Council reject housing plans in World Heritage Site zone

Residents of Belper Lane and surrounding areas have repeatedly campaigned to protect green belt land from housing development.Residents of Belper Lane and surrounding areas have repeatedly campaigned to protect green belt land from housing development.
Residents of Belper Lane and surrounding areas have repeatedly campaigned to protect green belt land from housing development.Residents of Belper Lane and surrounding areas have repeatedly campaigned to protect green belt land from housing development.

Campaigners have welcomed the news that plans for 118 new homes near the World Heritage Site boundary have been rejected by councillors.

Amber Valley Borough Council’s planning board considered the application for a development at Whitehouse Farm, off Belper Lane on Monday, September 18.

Council planning officers had recommended to the members that permission be granted to meet the public need for housing, but elected members came to the opposite conclusion.

Residents had been joined in their opposition by Belper ward councillors Ben Bellamy and Joe Booth, who requested that the decision be made by the board rather than officers.

They established that the land in question lies within the World Heritage Site buffer zone, which carries its own special planning status to help protect the historic landscape within the boundary.

In his submission to the planning consultation, Coun Bellamy told officers: “The site is an important part of the undeveloped rural landscape providing the setting for the Belper industrial settlement, which makes a huge contribution to the significance of the World Heritage Site.

“The clear relationship between the rural landscape and the historic settlement is integral to the site.”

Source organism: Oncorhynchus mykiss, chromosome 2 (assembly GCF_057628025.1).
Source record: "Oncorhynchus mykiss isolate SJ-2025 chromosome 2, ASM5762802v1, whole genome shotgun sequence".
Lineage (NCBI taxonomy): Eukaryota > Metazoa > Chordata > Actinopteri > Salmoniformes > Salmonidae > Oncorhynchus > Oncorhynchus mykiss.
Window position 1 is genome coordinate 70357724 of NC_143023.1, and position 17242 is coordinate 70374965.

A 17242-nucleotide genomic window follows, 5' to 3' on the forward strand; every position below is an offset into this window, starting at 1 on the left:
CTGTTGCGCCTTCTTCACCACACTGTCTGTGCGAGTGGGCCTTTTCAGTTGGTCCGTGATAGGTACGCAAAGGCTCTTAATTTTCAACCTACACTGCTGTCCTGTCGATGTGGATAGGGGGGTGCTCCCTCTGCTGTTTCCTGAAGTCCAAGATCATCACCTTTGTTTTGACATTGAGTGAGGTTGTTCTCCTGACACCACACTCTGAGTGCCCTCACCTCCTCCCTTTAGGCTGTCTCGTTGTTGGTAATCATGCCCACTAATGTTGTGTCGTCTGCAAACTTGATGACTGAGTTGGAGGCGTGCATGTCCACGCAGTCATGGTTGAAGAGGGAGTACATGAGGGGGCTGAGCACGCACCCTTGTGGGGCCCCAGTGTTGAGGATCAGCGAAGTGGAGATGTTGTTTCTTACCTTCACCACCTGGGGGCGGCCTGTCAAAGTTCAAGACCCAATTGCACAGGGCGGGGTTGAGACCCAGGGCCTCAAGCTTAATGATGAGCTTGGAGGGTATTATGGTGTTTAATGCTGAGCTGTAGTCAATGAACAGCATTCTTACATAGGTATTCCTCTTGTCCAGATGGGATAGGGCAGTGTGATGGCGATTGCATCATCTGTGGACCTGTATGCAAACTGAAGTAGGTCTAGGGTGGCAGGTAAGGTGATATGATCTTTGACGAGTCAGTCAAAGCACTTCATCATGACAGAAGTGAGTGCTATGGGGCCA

He also submitted a series of photographs of the sales deeds of Whitehouse Farm from 1932 which demonstrates that the farm was until that time a Strutt farm and historically formed part of the Strutt estate.

Coun Bellamy acknowledged the demand for housing, but pointed to brownfield sites in the centre of town as a preferable option.

The opposition campaign also won support from Mid Derbyshire MP Pauline Latham and Belper Town Council, who pointed out the value of the greenfield site to walkers and wildlife.

Protesters had gathered at the meeting to highlight the risks which the development posed to the unique character of the Derwent Valley.

Wendy Mitchell, who is a member of the Belper Lane Community Action Group, told reporters from the Derby Telegraph that if the plans had gone ahead then “it would put the whole of the heritage site in peril.”

She said: “So many people and organisations worked so hard to gain World Heritage Site status for the valley.

“By allowing these green fields to be concreted over to build houses, the council would be removing the very heart of our treasured heritage site designation.”

“This was in order to protect our very special heritage, and the borough council, with this one act can wipe away all that work.”